Guest blog by Joshua Johnson
I am not gifted as such an artist. For more than a decade I tried to write standalone short stories only to find myself building them into novels. I never had the self-control to keep things short and to the point.
The biggest thing that got in my way was the worldbuilding. I wanted to create, and convey to the reader, the world into which I was throwing them.
It wasn’t until I created the world of Zaria and my Griffins and Gunpowder universe that I came to see short stories as something that I could use as worldbuilding in their own right.
I want to be clear: your short stories, even as worldbuilding, need to have a plot, characters, and story all their own. But writing multiple short stories in the same world as a novel has the distinct advantage that you can partially rely on those other works as your worldbuilding.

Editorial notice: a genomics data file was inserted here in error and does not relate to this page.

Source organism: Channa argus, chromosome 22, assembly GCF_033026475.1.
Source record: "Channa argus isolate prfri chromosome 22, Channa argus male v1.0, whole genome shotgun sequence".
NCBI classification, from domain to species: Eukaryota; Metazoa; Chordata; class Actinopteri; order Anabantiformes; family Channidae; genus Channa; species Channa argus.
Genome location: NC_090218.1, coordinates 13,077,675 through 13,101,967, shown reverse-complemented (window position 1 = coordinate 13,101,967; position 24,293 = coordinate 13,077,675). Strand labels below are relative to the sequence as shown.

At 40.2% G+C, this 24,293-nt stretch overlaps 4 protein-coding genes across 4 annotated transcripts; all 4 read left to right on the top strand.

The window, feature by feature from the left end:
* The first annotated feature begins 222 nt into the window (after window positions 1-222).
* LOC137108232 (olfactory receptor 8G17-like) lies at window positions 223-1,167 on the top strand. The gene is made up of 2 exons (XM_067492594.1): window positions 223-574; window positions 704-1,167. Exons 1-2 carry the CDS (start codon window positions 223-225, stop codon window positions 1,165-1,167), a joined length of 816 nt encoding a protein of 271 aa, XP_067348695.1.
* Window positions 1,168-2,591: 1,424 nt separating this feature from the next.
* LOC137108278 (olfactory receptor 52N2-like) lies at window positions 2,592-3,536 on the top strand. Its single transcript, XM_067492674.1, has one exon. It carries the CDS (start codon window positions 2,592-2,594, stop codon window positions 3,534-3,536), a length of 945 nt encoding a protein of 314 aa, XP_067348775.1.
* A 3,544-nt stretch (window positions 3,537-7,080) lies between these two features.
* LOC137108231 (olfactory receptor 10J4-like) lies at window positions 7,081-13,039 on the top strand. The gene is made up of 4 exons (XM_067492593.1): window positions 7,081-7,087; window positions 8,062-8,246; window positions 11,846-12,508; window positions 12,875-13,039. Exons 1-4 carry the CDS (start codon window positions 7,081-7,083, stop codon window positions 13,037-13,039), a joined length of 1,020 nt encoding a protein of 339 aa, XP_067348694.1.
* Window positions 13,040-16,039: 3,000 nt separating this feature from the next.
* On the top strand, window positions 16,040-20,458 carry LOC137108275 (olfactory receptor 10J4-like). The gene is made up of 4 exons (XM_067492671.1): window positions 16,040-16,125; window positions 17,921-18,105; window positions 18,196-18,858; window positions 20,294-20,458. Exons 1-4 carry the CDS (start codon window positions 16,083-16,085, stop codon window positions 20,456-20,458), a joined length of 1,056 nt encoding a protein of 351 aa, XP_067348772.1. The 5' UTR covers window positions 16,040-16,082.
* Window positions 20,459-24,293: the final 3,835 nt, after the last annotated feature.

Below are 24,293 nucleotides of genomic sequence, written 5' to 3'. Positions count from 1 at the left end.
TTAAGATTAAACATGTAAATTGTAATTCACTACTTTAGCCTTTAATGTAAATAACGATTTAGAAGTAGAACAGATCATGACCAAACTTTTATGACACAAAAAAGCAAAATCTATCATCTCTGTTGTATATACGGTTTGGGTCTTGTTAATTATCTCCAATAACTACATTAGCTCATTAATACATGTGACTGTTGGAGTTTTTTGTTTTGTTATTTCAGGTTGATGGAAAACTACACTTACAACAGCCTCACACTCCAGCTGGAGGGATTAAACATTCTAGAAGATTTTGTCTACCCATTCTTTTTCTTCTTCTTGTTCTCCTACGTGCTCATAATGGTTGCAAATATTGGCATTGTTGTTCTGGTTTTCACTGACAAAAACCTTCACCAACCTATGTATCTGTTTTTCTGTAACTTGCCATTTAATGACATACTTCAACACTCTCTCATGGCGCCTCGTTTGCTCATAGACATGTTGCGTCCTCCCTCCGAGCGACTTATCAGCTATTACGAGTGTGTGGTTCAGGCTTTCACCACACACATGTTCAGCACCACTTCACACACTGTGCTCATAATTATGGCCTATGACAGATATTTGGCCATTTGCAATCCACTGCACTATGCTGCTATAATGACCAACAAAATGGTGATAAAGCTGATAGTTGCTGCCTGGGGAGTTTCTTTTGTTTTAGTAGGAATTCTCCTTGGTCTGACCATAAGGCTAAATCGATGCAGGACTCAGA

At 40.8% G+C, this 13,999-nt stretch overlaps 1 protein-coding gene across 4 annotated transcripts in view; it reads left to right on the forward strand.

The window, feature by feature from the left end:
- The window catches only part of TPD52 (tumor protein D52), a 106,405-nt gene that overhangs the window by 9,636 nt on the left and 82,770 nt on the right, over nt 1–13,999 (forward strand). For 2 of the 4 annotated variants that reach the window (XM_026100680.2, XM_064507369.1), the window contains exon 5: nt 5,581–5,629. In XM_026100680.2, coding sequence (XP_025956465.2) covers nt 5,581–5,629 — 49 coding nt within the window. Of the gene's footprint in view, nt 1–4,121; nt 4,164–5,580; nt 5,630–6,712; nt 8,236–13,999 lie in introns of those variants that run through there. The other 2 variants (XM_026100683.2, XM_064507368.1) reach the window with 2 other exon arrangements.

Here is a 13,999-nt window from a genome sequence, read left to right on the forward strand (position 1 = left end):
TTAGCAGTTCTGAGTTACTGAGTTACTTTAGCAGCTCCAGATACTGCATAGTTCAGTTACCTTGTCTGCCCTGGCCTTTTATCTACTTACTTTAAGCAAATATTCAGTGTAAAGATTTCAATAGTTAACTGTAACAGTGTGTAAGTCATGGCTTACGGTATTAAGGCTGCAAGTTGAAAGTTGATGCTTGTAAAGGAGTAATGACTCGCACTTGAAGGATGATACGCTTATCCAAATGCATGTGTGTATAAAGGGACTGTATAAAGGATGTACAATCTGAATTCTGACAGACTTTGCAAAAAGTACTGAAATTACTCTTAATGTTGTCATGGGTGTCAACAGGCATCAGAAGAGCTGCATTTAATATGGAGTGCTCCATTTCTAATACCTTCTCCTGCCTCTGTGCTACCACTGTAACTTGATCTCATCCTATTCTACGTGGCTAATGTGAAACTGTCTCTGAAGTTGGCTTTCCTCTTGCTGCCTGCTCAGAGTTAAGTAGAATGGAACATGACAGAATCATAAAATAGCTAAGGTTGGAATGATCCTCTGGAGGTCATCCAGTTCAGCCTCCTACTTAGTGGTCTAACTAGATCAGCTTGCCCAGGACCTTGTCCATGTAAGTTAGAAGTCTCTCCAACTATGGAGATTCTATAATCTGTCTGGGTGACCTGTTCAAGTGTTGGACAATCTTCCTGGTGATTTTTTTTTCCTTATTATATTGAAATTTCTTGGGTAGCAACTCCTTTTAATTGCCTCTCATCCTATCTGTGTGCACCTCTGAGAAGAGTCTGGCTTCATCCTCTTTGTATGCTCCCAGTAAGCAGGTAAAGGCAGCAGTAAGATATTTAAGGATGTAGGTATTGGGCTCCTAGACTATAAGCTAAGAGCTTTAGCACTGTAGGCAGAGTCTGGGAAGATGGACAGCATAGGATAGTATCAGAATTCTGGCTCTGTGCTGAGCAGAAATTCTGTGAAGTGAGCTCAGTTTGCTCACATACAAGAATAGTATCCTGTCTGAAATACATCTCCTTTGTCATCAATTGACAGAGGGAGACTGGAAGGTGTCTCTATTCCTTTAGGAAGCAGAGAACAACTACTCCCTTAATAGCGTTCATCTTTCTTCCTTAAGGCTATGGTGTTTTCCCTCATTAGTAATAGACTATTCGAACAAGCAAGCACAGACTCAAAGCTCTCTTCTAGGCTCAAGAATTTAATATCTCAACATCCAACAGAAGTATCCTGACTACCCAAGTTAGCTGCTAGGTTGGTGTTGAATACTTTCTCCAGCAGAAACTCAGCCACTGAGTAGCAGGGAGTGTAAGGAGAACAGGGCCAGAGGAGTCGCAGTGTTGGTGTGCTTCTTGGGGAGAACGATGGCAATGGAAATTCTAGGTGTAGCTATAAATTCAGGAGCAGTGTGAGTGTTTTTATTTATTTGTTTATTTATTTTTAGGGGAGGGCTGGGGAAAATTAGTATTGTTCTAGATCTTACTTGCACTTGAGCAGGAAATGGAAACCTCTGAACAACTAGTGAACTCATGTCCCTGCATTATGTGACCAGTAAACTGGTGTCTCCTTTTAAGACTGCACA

Worldbuilding through short stories, novelettes and novellas allows you a greater deal of flexibility, not only in writing those short stories but in writing the novels that they are meant to accompany.
Short stories that are built in the same world allow you to give details of your world in bite sized bits, rather than infodumping in one long story. You can introduce a nation in one short story, and give the most basic information about them. In another story, you can give some of the history of the nation, and tell about its people.
Using this method, you limit the amount of background that you dump on readers while still getting the information across to them in an effective manner.
Joshua Johnson is the creator of the Griffins and Gunpowder universe, a world of Gunpowder Fantasy. He has written one novel, The Cerberus Rebellion, and a series of short stories, collectively The Chesian Wars. His website is www.gunpowderfantasy.com